What were your first jobs? 
My first real jobs in London were a matter of endurance rather than pleasure. After some grim experiences, I decided to temp, did entry-level work in a series of design agencies and caught a glimpse into a more pleasant world. 

Back in Scotland, my late stepdad is the person who gave me the first proper step on the ladder. He said there was a job open in the agency next to his and I think he might have talked me up a little. At any rate, I worked my socks off to prove myself to some kind and lovely people for the next two years. 

Work completed for Glasgow 2014’s Commonwealth Games

Work completed for Glasgow 2014’s Commonwealth Games

Work completed for Glasgow 2014’s Commonwealth Games

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What skills have you learned along the way? 
There are two lessons every project manager learns along the way: Be assertive – your ideas are as valid as anyone else’s, as long as they’re based on sound information. You’re much more respected if you speak up confidently. And document everything – get approvals in writing, track correspondence and keep proposals and schedules up to date. It saves a world of pain in the long run.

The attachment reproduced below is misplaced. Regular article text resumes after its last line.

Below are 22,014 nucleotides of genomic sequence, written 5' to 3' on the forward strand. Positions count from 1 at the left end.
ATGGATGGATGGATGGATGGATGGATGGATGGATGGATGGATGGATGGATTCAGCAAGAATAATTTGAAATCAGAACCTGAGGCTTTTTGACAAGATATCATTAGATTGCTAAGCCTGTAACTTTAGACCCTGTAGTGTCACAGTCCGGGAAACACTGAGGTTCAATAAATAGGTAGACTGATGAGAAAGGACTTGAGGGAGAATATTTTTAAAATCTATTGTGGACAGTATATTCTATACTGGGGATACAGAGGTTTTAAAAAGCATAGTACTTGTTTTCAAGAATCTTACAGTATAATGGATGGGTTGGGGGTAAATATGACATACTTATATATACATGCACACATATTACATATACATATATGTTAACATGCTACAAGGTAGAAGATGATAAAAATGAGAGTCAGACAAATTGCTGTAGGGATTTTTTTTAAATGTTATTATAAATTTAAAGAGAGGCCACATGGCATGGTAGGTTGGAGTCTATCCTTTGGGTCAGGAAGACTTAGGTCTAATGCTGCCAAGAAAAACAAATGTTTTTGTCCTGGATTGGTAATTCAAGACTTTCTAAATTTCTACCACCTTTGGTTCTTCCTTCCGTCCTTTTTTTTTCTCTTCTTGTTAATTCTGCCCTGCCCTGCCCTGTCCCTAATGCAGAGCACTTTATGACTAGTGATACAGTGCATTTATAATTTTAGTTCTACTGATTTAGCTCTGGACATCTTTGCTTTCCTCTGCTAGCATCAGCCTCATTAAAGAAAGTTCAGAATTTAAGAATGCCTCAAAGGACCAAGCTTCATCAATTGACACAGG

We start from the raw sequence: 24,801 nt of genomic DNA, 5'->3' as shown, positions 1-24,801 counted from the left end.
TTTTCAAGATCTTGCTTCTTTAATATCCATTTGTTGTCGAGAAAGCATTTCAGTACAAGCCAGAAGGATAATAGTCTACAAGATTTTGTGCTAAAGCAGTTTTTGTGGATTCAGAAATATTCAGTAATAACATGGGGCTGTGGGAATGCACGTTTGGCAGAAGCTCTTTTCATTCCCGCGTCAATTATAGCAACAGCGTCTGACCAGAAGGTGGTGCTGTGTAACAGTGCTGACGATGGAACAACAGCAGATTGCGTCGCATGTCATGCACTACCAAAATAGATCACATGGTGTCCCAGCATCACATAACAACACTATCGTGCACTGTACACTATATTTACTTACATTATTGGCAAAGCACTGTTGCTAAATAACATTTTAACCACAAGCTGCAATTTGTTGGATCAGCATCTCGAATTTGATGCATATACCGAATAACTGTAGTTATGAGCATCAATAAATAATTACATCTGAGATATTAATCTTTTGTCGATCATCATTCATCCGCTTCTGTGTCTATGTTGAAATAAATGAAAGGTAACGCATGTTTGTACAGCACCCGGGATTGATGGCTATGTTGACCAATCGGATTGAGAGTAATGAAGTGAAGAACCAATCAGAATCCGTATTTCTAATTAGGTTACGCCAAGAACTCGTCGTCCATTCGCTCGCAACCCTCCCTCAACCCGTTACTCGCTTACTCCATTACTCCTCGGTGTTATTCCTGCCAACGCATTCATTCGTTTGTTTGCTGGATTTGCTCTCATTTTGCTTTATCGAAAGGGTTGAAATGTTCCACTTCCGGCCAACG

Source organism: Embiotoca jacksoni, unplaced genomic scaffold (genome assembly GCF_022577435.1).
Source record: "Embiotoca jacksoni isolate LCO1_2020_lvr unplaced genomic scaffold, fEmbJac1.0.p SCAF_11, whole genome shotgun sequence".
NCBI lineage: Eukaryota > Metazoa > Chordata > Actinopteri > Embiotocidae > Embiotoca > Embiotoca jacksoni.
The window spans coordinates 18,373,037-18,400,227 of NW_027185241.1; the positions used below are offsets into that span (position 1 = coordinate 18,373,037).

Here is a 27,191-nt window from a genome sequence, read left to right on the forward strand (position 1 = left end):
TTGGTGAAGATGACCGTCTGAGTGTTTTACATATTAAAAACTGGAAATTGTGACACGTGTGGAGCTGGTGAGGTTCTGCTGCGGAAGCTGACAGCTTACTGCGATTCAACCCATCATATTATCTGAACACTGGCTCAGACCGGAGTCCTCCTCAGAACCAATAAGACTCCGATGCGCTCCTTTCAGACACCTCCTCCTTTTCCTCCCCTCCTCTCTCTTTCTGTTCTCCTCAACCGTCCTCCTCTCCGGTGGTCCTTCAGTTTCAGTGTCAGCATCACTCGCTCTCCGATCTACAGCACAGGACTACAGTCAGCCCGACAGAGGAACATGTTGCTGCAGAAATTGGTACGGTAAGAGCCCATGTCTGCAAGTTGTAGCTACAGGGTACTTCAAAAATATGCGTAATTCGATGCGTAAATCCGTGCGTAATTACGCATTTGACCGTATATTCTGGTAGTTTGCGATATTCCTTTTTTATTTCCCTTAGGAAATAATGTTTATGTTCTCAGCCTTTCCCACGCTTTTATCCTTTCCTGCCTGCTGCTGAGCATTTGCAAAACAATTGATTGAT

What do you feel is the natural career progression for someone in your current position?
There’s no hard and fast career model for someone in my position, it depends on the structure of the business. 

Small agencies, which I prefer, usually have an egalitarian structure and surprisingly fluid job roles. For me, that's what keeps things interesting. Larger agencies tend to have a divide between account or project handlers and creatives, with a more traditional exec/manager/director hierarchy and more pigeonholed responsibilities.

“As long as you can show organisation and communication, any qualification is relevant to this job.”

Work completed while at Marque Creative

Words of Wisdom

What advice would you give to an emerging creative wanting to become a project director?
As long as you can show organisation and communication, any qualification is relevant to this job. I wouldn't say you need a specific degree, though you should have a genuine interest in the visual arts. If you don’t really care about good design, you’re not going to give the client the right advice or help the studio produce its best possible work.

Don’t be afraid to start at the bottom. Every single bit of work experience you can get feeds into your ability to handle yourself and deal with other people, so start early! Be willing to do the lowly jobs and humble enough to ask for help. No-one expects you to know it all! 

Don’t be a doormat but be courteous to people around you. Remember, even if it’s how not to do things, you can learn something from everyone. And do your homework. If there’s an information gap in a project, research it. If there’s something you're not sure how to do, find out. Show that you know what you’re talking about!

Studio photography by Reuben Paris

Posted 04 April 2018 Interview by Arielle Bier
Collection: Creative Lives
Disciplines: Graphic Design, Design
Mentions: Sophie Brown